Sportsbet and CrownBet fight over trademarks in Australia
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Sportsbet, Paddy Power’s Australian arm, has sued its competitor CrownBet over a trademark issue. CrownBet is planning to trademark the Sportingbet name. But Sportsbet has challenged it, saying that the move is harmful to its own business interests and the two brands would sound very similar.
CrownBet was selected in March as the preferred bidder for William Hill’s Australian business in a deal valued at A$300 million. It is also important to note that CrownBet and Sportsbet were actually the two finalists in the highly competitive bidding process for William Hill Australia.
The British bookmaker made its foray into the Australian sports betting market in 2013 when it purchased the local operations of the Sportingbet brand as well as the Centrebet and Tom Waterhouse brands in a £460-million deal.
The company later on brought all three under the William Hill Australia brand. Despite its global recognition, William Hill never managed to gain footing in the highly competitive Australian space and announced early in 2018 that it was looking to sell its local business.
CrownBet’s CEO Matt Tripp and his family had once owned the Sportingbet brand. In a recent interview, the gambling executive said that his father was particularly happy about having the brand back in the family.
Reports emerged last month that CrownBet was considering to rebrand as Sportingbet following the William Hill Australia acquisition. It was understood that the operator filed a trademark application last month. It also submitted an application with the Australian Securities and Investments Commission to reserve the Sportingbet Pty Ltd name earlier in June.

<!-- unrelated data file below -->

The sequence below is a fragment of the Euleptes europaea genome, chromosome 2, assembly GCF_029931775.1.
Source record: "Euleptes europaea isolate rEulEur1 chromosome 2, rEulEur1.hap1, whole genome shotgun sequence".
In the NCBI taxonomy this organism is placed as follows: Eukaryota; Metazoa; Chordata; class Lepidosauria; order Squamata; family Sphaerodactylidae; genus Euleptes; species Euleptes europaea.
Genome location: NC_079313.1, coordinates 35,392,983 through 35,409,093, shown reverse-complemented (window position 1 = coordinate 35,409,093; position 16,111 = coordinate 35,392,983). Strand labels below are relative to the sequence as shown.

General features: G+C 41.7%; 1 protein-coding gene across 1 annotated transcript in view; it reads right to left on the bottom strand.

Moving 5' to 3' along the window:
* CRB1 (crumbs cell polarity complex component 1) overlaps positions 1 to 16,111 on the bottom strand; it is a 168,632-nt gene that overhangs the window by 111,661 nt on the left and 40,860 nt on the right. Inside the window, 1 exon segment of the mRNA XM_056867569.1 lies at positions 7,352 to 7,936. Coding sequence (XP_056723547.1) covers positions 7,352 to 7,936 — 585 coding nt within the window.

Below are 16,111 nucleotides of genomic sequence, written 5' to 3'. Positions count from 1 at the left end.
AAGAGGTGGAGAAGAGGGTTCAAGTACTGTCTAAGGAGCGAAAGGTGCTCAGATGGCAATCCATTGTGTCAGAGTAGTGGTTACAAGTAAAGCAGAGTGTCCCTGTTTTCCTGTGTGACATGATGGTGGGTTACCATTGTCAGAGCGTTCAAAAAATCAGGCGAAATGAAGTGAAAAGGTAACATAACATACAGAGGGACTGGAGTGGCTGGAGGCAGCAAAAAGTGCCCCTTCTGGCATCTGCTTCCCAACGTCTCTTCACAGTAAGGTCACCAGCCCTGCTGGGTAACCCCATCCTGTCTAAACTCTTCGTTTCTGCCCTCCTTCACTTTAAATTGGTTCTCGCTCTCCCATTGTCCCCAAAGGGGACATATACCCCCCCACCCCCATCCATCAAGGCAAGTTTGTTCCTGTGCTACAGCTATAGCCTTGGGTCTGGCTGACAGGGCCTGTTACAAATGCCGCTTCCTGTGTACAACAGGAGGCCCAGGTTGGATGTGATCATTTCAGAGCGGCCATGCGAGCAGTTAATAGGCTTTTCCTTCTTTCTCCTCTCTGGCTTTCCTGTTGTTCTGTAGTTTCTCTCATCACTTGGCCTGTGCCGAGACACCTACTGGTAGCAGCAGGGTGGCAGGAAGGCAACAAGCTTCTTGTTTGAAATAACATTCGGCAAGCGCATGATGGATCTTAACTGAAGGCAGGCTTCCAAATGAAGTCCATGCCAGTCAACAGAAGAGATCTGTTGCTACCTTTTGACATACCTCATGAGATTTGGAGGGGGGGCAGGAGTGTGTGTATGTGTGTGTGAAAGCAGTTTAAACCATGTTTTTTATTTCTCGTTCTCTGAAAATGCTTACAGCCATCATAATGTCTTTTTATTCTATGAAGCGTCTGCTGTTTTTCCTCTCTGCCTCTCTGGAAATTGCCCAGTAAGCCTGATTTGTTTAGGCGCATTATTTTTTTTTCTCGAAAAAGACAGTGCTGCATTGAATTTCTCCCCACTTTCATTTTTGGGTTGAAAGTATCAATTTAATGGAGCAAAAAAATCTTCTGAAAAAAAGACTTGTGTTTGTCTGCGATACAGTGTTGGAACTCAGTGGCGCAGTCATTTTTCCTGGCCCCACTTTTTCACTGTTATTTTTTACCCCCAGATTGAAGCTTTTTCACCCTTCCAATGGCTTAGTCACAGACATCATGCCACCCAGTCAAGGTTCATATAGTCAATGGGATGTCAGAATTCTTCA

In a June 21 statement of claims, Sportsbet said that Crownbet’s rebranding could violate its own trademark as the Sportsbet and Sporting brands sound very similar. The operator went on that the move was a “flagrant disregard” of its rights as the Sportsbet trademark owner.
It was also understood that Sportsbet, through its legal representatives, has sent a letter to CrownBet, urging the latter to withdraw its trademark application. CrownBet, in return, denied the request, pointing out that it intended to operate under the Sportingbet brand.
Sportsbet is concerned that the Sportingbet mark would mislead customers as many might think it is related to the Paddy Power-owned Australian operator. The company also believes that CrownBet is violating the Australian Consumer Law with its application to use a trademark so similar to the Sportsbet one.
Source: European Gaming Industry News